This might seem like an odd subject in our current economy, but bear with me and you’ll see it’s an important one.
For several years now, I’ve been operating at about 60-80% of my billable capacity, in order to reserve time for self-education, open-source projects, and other activities. I therefore adopted a “picky and pricey” stance towards new business, weeding out all but the most attractive projects. Recent changes in my personal situation and in the economy, however, have prompted me to desire more income. So, I’ve started taking on additional projects and cutting back on non-billable activities.
As you might expect, the feast or famine phenomenon executed a rapid 180 for me, and I’m already beginning to have trouble finding time for all this new work. Yet, I don’t want to give up any of these projects because I could really use the money. How do I find the sweet spot between having too much to do and having too little income?
I pondered this problem as I took my early morning walk today. I thought about options: perhaps I could sub out some of it? No, with the kind of work I do I’d spend more time managing someone else than I would doing it myself. Besides, my clients probably wouldn’t be happy about that. Could I raise my rates? No, they’re already about as high as they can go and still get any takers.
Then it hit me. There is no sweet spot. The reason why the feast or famine phenomenon is so common is because for most of us, the conditions we call “feast” and “famine” overlap! As my friend and mentor Ken Lidster once told me, “No matter how much money you have, it’s never more than you need.” Likewise, no matter how much time you have, there’s always something to fill it up. Thus, I could never contrive a state of affairs in which I have enough money and enough time. We humans seem unable to have enough of either, never mind both.
It comes down to choosing which one you want more. Since I can’t make more time, perhaps the only relief from this situation is to be content with less money. Right now that’s not an option for me. Personally, I’m living pretty frugally, but I have commitments I have to keep. Maybe in my next life I can be a mendicant Buddhist. In this one, I’m just going to have to buckle down and get an uncomfortable amount of work done. But of course there is an upper limit to how much I can actually accomplish. How will I know when I’m about to hit that wall?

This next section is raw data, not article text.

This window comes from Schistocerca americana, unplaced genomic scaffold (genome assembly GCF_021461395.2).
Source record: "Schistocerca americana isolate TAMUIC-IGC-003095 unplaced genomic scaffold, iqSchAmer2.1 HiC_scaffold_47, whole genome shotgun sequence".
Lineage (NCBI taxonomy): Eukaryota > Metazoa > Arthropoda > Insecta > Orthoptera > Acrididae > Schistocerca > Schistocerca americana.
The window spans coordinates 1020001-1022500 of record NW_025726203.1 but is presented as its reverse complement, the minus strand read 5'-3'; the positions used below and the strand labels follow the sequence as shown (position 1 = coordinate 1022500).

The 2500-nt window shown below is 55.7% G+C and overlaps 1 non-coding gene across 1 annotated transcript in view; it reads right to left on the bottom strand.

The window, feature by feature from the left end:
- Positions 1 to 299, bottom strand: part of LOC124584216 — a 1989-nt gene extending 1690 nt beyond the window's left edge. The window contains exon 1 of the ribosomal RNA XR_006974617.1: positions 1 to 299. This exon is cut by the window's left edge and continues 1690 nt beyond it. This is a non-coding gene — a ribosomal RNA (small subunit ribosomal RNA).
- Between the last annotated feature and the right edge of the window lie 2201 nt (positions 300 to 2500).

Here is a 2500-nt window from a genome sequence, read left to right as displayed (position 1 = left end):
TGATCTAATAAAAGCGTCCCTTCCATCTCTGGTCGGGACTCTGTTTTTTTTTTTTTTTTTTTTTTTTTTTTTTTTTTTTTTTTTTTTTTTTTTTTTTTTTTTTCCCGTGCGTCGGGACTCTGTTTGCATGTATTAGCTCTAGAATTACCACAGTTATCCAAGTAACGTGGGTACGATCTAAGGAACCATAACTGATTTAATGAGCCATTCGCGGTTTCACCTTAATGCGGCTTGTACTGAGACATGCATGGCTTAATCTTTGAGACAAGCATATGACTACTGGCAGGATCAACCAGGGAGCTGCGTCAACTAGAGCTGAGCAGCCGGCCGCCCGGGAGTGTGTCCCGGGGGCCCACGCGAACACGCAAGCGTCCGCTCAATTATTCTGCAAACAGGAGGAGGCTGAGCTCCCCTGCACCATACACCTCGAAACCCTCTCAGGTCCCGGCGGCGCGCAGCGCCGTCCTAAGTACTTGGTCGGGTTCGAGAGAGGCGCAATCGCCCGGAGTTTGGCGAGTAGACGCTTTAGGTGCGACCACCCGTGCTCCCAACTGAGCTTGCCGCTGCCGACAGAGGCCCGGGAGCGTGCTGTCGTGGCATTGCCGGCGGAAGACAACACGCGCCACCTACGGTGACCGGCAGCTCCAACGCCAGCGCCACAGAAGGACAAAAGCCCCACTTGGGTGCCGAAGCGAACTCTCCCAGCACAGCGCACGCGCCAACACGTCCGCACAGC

I’ve been there before. Back in 2002 I generated almost twice what I’m making these days, at lower hourly rates. At the end of the year, I looked at that milestone gross number, then shrugged “So what?” I virtually lived in my office that year, and I got so burned out that I immediately made the changes I mentioned at the beginning of this post.
Despite the enormous amount of work I accomplished that year, the burnout had been showing through all along. I had a lot of trouble with procrastination — it was hard to get started on anything when I had so many things I needed to do. My usually over-optimistic estimates became downright pipe dreams. That whooshing noise of deadlines flying by didn’t do anything to relieve my stress, either.
I’ve learned a lot in recent years about how to deal with procrastination and get things done. Break projects down from monoliths into small steps, then just pick one and do it — then do the next one. Regarding deadlines, I’ve learned the importance of constantly communicating my status with my clients — not only so they aren’t surprised, but also so they can consider expeditious alternatives. Nevertheless, I’ll keep an eye on these two signs: if I experience more than my usual trouble with procrastination, or if schedules start to slip more than I can explain by unforeseen circumstances, then perhaps I’ve got too much on my plate.